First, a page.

The Future of Education: Facial Recognition in the Classroom

https://i0.wp.com/edudemic.com/wp-content/uploads/2012/07/intel-bridge-the-gap.pngFor some time now, classroom cameras have been used to see what teachers do in the course of their lessons, and evaluate their overall effectiveness as educators. But thanks to a recent advances in facial recognition software, a system has been devised that will assess teacher effectiveness by turning the cameras around and aiming at them at the class.

It’s what’s known as EngageSense, and was developed by SensorStar Labs in Queens, New York. It begins by filming student’s faces, then applying an algorithm to assess their level of interest. And while it might sound a bit Big Brother-y, the goal is actually quite progressive. Traditional logic has it that by filming the teacher, you will know what they are doing right and wrong.

https://i0.wp.com/f.fastcompany.net/multisite_files/fastcompany/imagecache/slideshow_large/slideshow/2013/10/3018861-slide-makerfaire1.jpgThis system reverses that thinking, measuring reactions to see how the students feel and react, measuring their level of interest over time to see what works for them and what doesn’t. As SensorStar Labs co-founder Sean Montgomery put it:

This idea of adding the cameras and being able to use that information to assist teachers to improve their lessons is already underway. Where this is trying to add a little value on top of that is to make it less work for the teachers.

Montgomery also emphasized that the technology is in the research and development research and development  phase. In its current form, it uses webcams to shoot students’ faces and computer vision algorithms to analyze their gaze – measuring eye movement, the direction they are facing, and facial expressions. That, coupled with audio, can be transformed into a rough, automated metric of student engagement throughout the day.

https://i0.wp.com/endthelie.com/wp-content/uploads/2012/08/facial-recognition-data-points.jpgAfter a lesson, a teacher could boot up EngageSense and see, with a glance at the dashboard, when students were paying rapt attention, and at what points they became confused or distracted. Beyond that, the concept is still being refined as SensorStar Labs looks both for funding and for schools to give EngageSense a real-world trial.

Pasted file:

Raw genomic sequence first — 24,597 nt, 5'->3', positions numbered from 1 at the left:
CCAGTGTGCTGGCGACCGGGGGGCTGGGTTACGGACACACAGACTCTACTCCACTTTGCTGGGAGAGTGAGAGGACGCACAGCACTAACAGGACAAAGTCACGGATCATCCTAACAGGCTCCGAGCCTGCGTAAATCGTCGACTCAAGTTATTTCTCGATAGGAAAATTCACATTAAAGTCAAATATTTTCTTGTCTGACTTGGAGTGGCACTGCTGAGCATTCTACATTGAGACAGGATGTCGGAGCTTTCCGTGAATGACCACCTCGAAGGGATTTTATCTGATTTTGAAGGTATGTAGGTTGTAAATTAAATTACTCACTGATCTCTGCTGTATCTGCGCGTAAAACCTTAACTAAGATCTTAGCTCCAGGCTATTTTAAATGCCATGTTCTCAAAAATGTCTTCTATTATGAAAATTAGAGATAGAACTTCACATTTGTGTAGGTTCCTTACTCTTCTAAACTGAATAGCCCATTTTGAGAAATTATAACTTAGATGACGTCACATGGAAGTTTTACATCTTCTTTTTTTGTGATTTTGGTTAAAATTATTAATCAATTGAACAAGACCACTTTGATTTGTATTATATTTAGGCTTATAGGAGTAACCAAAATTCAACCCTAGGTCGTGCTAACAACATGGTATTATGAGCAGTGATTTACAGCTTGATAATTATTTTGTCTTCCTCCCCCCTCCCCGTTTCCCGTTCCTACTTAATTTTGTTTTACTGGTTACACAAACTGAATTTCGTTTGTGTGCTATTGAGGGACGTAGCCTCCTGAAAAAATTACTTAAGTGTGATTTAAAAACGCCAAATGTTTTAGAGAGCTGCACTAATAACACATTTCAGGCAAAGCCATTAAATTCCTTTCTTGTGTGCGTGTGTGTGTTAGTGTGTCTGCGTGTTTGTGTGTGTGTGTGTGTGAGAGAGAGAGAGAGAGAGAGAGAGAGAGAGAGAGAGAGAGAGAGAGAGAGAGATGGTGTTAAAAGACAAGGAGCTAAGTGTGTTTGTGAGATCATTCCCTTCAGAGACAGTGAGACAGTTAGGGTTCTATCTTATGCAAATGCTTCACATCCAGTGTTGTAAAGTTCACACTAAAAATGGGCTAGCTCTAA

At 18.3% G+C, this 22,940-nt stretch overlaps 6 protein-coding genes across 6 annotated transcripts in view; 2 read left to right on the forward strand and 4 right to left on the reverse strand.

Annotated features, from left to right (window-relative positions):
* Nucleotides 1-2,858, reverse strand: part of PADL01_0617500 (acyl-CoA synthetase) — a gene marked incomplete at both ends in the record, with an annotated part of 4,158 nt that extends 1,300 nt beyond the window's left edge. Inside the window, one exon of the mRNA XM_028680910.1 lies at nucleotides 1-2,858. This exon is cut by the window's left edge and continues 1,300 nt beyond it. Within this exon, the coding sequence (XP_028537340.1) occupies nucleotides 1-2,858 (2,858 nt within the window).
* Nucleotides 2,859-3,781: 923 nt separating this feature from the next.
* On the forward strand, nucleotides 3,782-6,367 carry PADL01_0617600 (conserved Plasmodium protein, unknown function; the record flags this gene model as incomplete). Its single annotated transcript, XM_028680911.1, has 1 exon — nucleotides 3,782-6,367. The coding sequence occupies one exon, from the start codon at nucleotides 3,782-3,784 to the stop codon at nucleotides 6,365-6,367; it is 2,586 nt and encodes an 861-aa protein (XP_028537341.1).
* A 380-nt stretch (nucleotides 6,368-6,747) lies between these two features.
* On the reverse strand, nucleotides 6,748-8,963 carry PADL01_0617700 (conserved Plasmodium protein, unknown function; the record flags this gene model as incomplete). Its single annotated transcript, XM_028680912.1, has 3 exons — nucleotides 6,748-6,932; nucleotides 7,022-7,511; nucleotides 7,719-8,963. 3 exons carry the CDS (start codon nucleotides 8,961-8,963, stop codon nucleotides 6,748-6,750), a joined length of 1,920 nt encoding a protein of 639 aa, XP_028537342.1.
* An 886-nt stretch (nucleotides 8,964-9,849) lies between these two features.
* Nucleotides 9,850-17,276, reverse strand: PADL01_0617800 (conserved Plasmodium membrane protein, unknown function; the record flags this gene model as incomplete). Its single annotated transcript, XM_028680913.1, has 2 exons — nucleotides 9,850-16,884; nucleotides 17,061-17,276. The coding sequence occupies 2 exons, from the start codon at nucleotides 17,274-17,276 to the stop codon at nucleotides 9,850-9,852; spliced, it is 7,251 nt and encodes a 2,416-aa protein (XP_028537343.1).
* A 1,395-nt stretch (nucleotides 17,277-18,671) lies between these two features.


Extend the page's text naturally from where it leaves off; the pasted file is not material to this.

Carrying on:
The ultimate goal here is to tailor lessons so that the learning styles of all students can be addressed. And given the importance of classroom accommodation and the amount of time dedicated to ensuring individual student success, a tool like this may prove very useful. Rather than relying on logs and spreadsheets, the EngageSense employs standard computer hardware that simplifies the evaluation process over the course of days, weeks, months, and even years.

https://i0.wp.com/image.slidesharecdn.com/technologyandeducation2-110922110134-phpapp01/95/slide-1-728.jpgAt the present time, the biggest obstacle would definitely be privacy concerns. While the software is designed for engaging student interest right now, it would not be difficult at all to imagine the same technology applied to police interrogations, security footage, or public surveillance.

One way to assuage these concerns in the classroomstudents, according to Montgomery, is to make the entire process voluntary. Much in the same way that smartphone apps ask permission to access your GPS or other personal data, parental consent would be needed before a child could be recorded or their data accessed and analyzed.

Sources: fastcoexist.com, labs.sensorstar.com

How to Ninja Proof a House

ninjahomeinvasionFrom the good people who brought you “How to zombie-proof a house” comes the latest in sensible real-estate planning. This time round, it is how you go about protecting your home from ninja intrusion. Using a full-page infographic with multiple panels, which you can check out here, all the countermeasures you will need to know are listed.

Combining ancient know-how with modern technology, these counter-measures include:

  • Squeaky floors
  • Security cameras
  • Fire suppression systems
  • Maze-like hallways
  • Powerful ventilation